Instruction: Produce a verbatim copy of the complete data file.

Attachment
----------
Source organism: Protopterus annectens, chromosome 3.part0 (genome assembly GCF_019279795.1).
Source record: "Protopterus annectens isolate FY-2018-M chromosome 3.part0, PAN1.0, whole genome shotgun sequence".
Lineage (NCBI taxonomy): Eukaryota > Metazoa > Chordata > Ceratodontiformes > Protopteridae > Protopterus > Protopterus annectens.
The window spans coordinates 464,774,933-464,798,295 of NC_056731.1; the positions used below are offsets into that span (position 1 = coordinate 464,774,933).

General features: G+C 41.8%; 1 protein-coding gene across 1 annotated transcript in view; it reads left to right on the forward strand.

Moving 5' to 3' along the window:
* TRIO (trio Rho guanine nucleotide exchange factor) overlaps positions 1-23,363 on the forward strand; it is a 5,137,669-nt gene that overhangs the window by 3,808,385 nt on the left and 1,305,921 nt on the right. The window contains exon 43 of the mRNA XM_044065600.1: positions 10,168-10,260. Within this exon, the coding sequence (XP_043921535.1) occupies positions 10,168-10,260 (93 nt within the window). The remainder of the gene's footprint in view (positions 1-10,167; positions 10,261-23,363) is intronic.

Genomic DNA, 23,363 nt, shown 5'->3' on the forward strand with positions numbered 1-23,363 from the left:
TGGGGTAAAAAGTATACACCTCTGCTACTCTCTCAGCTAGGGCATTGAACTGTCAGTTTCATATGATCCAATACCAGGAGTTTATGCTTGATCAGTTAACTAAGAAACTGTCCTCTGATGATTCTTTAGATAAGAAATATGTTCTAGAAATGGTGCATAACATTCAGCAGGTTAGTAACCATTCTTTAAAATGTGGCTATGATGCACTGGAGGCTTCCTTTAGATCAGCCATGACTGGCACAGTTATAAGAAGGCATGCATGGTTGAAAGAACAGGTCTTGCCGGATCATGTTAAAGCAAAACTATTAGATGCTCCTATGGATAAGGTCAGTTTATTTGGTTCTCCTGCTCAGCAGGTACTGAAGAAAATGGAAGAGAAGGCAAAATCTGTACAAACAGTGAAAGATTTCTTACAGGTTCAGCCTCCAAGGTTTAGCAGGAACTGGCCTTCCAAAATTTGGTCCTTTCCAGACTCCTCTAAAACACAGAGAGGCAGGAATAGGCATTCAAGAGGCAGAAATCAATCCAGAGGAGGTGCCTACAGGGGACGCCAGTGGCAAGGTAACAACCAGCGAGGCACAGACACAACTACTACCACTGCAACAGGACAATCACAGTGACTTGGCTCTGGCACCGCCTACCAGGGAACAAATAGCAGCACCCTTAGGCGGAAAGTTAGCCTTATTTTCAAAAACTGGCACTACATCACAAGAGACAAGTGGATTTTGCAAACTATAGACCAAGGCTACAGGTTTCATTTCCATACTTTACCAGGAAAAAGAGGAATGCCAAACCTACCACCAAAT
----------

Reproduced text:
Source organism: Protopterus annectens, chromosome 3.part0 (genome assembly GCF_019279795.1).
Source record: "Protopterus annectens isolate FY-2018-M chromosome 3.part0, PAN1.0, whole genome shotgun sequence".
Lineage (NCBI taxonomy): Eukaryota > Metazoa > Chordata > Ceratodontiformes > Protopteridae > Protopterus > Protopterus annectens.
The window spans coordinates 464,774,933-464,798,295 of NC_056731.1; the positions used below are offsets into that span (position 1 = coordinate 464,774,933).

General features: G+C 41.8%; 1 protein-coding gene across 1 annotated transcript in view; it reads left to right on the forward strand.

Moving 5' to 3' along the window:
* TRIO (trio Rho guanine nucleotide exchange factor) overlaps positions 1-23,363 on the forward strand; it is a 5,137,669-nt gene that overhangs the window by 3,808,385 nt on the left and 1,305,921 nt on the right. The window contains exon 43 of the mRNA XM_044065600.1: positions 10,168-10,260. Within this exon, the coding sequence (XP_043921535.1) occupies positions 10,168-10,260 (93 nt within the window). The remainder of the gene's footprint in view (positions 1-10,167; positions 10,261-23,363) is intronic.

Genomic DNA, 23,363 nt, shown 5'->3' on the forward strand with positions numbered 1-23,363 from the left:
TGGGGTAAAAAGTATACACCTCTGCTACTCTCTCAGCTAGGGCATTGAACTGTCAGTTTCATATGATCCAATACCAGGAGTTTATGCTTGATCAGTTAACTAAGAAACTGTCCTCTGATGATTCTTTAGATAAGAAATATGTTCTAGAAATGGTGCATAACATTCAGCAGGTTAGTAACCATTCTTTAAAATGTGGCTATGATGCACTGGAGGCTTCCTTTAGATCAGCCATGACTGGCACAGTTATAAGAAGGCATGCATGGTTGAAAGAACAGGTCTTGCCGGATCATGTTAAAGCAAAACTATTAGATGCTCCTATGGATAAGGTCAGTTTATTTGGTTCTCCTGCTCAGCAGGTACTGAAGAAAATGGAAGAGAAGGCAAAATCTGTACAAACAGTGAAAGATTTCTTACAGGTTCAGCCTCCAAGGTTTAGCAGGAACTGGCCTTCCAAAATTTGGTCCTTTCCAGACTCCTCTAAAACACAGAGAGGCAGGAATAGGCATTCAAGAGGCAGAAATCAATCCAGAGGAGGTGCCTACAGGGGACGCCAGTGGCAAGGTAACAACCAGCGAGGCACAGACACAACTACTACCACTGCAACAGGACAATCACAGTGACTTGGCTCTGGCACCGCCTACCAGGGAACAAATAGCAGCACCCTTAGGCGGAAAGTTAGCCTTATTTTCAAAAACTGGCACTACATCACAAGAGACAAGTGGATTTTGCAAACTATAGACCAAGGCTACAGGTTTCATTTCCATACTTTACCAGGAAAAAGAGGAATGCCAAACCTACCACCAAAT